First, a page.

Ryan Epperson, the county jailer who posed as a surgeon to steal narcotics from Chattanooga's three major hospitals, was sent Wednesday to Drug Court after pleading guilty to several charges.
Hamilton County Criminal Court Judge Don Poole accepted a plea agreement in which Epperson's numerous drug, vandalism, burglary, impersonation and trespassing charges were reduced to a six-year sentence.
However, the judge said Epperson will enter Drug Court, an alternative sentencing program founded in 2005 that allows addicts to recover outside of prison. If Epperson is kicked out of that program, he will serve his sentence.
According to Drug Court records, Epperson is the third person to enter the program this week, rounding out the total number of participants to 113.
Bill Speek, his attorney, was pleased with Wednesday's outcome.
"We could take people like Ryan Epperson and stack them up like firewood in the prison," Speek said. "But that wouldn't do anything for them or society. He's given an opportunity now to deal with his addiction."
Epperson, 27, was caught May 27, 2015, in Erlanger hospital wandering around the surgical suite in scrubs. He was carrying six vials of painkillers in his pocket and told arresting officers he was "feeding an addiction."
After his arrest, Epperson posted bail and managed to stay clean for a period of time. But after a doctor at Erlanger recognized Epperson from a hospital security picture, he was arrested again on Aug. 19.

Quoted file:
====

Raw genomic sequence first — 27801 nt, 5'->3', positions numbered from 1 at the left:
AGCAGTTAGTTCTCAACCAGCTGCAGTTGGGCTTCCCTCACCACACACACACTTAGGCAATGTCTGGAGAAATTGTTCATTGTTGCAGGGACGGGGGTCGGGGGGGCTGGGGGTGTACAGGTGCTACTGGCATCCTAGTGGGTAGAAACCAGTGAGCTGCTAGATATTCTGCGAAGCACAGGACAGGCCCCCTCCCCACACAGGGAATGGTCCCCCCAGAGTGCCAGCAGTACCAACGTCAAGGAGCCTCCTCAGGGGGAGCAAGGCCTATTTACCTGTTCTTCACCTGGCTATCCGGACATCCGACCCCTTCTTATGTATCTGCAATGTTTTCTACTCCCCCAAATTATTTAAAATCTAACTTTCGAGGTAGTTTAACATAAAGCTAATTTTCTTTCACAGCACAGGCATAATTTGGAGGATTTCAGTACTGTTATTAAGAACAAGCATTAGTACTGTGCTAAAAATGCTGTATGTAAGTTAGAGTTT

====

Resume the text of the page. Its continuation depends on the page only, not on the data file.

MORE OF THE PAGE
In September, after his second appearance in General Sessions Court, most of Epperson's drug, vandalism, trespassing and impersonation charges were sent to the grand jury. Before Wednesday's hearing, he was held at the Silverdale Detention Center on a $700,000-plus bond, Speek said.
In Criminal Court, prosecutor Andrew Coyle said Epperson stole the drugs to indulge a personal addiction, not for resale, which is one of the many charges he faced.
"There were no buys," Coyle told the judge. "No baggies. And that was the basis for reducing his charges."
Speek said his client worked with investigators, admitted his crimes and had no prior record — just a horrendous addiction.
In 2011, newspaper archives show, Epperson was suspended after an internal investigation found he helped then-Deputy Chief of Corrections Rob Parsons complete college coursework to maintain his state certification in law enforcement.
In March 2014, Hamilton County Sheriff Jim Hammond found Epperson gave his supervisor a medical excuse signed by a doctor he never visited. According to archives, Epperson failed to tell his supervisors he was taking a prescription drug, was vague with investigators during the process and advised his spouse not to cooperate.
He ran in the May 2014 Republican primary for Hamilton County register of deeds but lost by a substantial margin to the longtime incumbent.
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